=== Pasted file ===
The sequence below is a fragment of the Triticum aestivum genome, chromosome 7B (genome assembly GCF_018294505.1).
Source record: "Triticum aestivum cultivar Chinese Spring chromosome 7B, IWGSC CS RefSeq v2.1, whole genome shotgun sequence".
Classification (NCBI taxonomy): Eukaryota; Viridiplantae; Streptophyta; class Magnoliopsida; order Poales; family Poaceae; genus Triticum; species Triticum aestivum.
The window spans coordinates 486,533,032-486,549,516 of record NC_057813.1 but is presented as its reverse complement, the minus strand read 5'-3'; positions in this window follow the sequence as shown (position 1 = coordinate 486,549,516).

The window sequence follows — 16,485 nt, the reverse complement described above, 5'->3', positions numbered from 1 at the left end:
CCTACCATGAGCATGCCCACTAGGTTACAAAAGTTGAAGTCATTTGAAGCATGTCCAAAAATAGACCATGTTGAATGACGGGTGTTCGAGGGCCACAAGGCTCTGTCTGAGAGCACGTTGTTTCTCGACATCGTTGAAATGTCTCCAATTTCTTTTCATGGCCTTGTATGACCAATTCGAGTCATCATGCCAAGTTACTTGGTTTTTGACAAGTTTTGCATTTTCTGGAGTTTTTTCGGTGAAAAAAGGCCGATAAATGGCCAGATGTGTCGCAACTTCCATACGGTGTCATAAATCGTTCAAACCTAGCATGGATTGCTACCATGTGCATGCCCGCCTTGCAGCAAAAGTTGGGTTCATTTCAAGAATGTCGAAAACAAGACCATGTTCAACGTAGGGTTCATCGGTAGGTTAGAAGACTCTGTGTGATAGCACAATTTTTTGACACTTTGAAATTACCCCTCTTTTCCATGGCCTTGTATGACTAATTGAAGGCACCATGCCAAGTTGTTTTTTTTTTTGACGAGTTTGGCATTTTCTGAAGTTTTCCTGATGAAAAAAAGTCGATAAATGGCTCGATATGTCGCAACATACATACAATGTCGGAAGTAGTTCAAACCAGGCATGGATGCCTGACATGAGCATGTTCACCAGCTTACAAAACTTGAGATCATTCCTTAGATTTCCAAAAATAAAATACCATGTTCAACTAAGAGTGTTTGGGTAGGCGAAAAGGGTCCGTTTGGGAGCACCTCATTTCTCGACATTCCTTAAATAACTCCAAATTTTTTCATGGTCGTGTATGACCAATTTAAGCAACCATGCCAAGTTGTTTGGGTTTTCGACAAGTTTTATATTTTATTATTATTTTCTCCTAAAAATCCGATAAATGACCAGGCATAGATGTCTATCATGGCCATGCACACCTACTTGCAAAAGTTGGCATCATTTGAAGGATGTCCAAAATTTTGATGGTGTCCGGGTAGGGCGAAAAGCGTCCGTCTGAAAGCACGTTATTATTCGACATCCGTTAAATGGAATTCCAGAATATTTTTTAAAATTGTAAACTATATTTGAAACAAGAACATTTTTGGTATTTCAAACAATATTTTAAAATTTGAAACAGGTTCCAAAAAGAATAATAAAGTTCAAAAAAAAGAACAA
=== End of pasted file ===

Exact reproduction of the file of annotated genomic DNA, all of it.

The sequence below is a fragment of the Triticum aestivum genome, chromosome 7B (genome assembly GCF_018294505.1).
Source record: "Triticum aestivum cultivar Chinese Spring chromosome 7B, IWGSC CS RefSeq v2.1, whole genome shotgun sequence".
Classification (NCBI taxonomy): Eukaryota; Viridiplantae; Streptophyta; class Magnoliopsida; order Poales; family Poaceae; genus Triticum; species Triticum aestivum.
The window spans coordinates 486,533,032-486,549,516 of record NC_057813.1 but is presented as its reverse complement, the minus strand read 5'-3'; positions in this window follow the sequence as shown (position 1 = coordinate 486,549,516).

The window sequence follows — 16,485 nt, the reverse complement described above, 5'->3', positions numbered from 1 at the left end:
CCTACCATGAGCATGCCCACTAGGTTACAAAAGTTGAAGTCATTTGAAGCATGTCCAAAAATAGACCATGTTGAATGACGGGTGTTCGAGGGCCACAAGGCTCTGTCTGAGAGCACGTTGTTTCTCGACATCGTTGAAATGTCTCCAATTTCTTTTCATGGCCTTGTATGACCAATTCGAGTCATCATGCCAAGTTACTTGGTTTTTGACAAGTTTTGCATTTTCTGGAGTTTTTTCGGTGAAAAAAGGCCGATAAATGGCCAGATGTGTCGCAACTTCCATACGGTGTCATAAATCGTTCAAACCTAGCATGGATTGCTACCATGTGCATGCCCGCCTTGCAGCAAAAGTTGGGTTCATTTCAAGAATGTCGAAAACAAGACCATGTTCAACGTAGGGTTCATCGGTAGGTTAGAAGACTCTGTGTGATAGCACAATTTTTTGACACTTTGAAATTACCCCTCTTTTCCATGGCCTTGTATGACTAATTGAAGGCACCATGCCAAGTTGTTTTTTTTTTTGACGAGTTTGGCATTTTCTGAAGTTTTCCTGATGAAAAAAAGTCGATAAATGGCTCGATATGTCGCAACATACATACAATGTCGGAAGTAGTTCAAACCAGGCATGGATGCCTGACATGAGCATGTTCACCAGCTTACAAAACTTGAGATCATTCCTTAGATTTCCAAAAATAAAATACCATGTTCAACTAAGAGTGTTTGGGTAGGCGAAAAGGGTCCGTTTGGGAGCACCTCATTTCTCGACATTCCTTAAATAACTCCAAATTTTTTCATGGTCGTGTATGACCAATTTAAGCAACCATGCCAAGTTGTTTGGGTTTTCGACAAGTTTTATATTTTATTATTATTTTCTCCTAAAAATCCGATAAATGACCAGGCATAGATGTCTATCATGGCCATGCACACCTACTTGCAAAAGTTGGCATCATTTGAAGGATGTCCAAAATTTTGATGGTGTCCGGGTAGGGCGAAAAGCGTCCGTCTGAAAGCACGTTATTATTCGACATCCGTTAAATGGAATTCCAGAATATTTTTTAAAATTGTAAACTATATTTGAAACAAGAACATTTTTGGTATTTCAAACAATATTTTAAAATTTGAAACAGGTTCCAAAAAGAATAATAAAGTTCAAAAAAAAGAACAA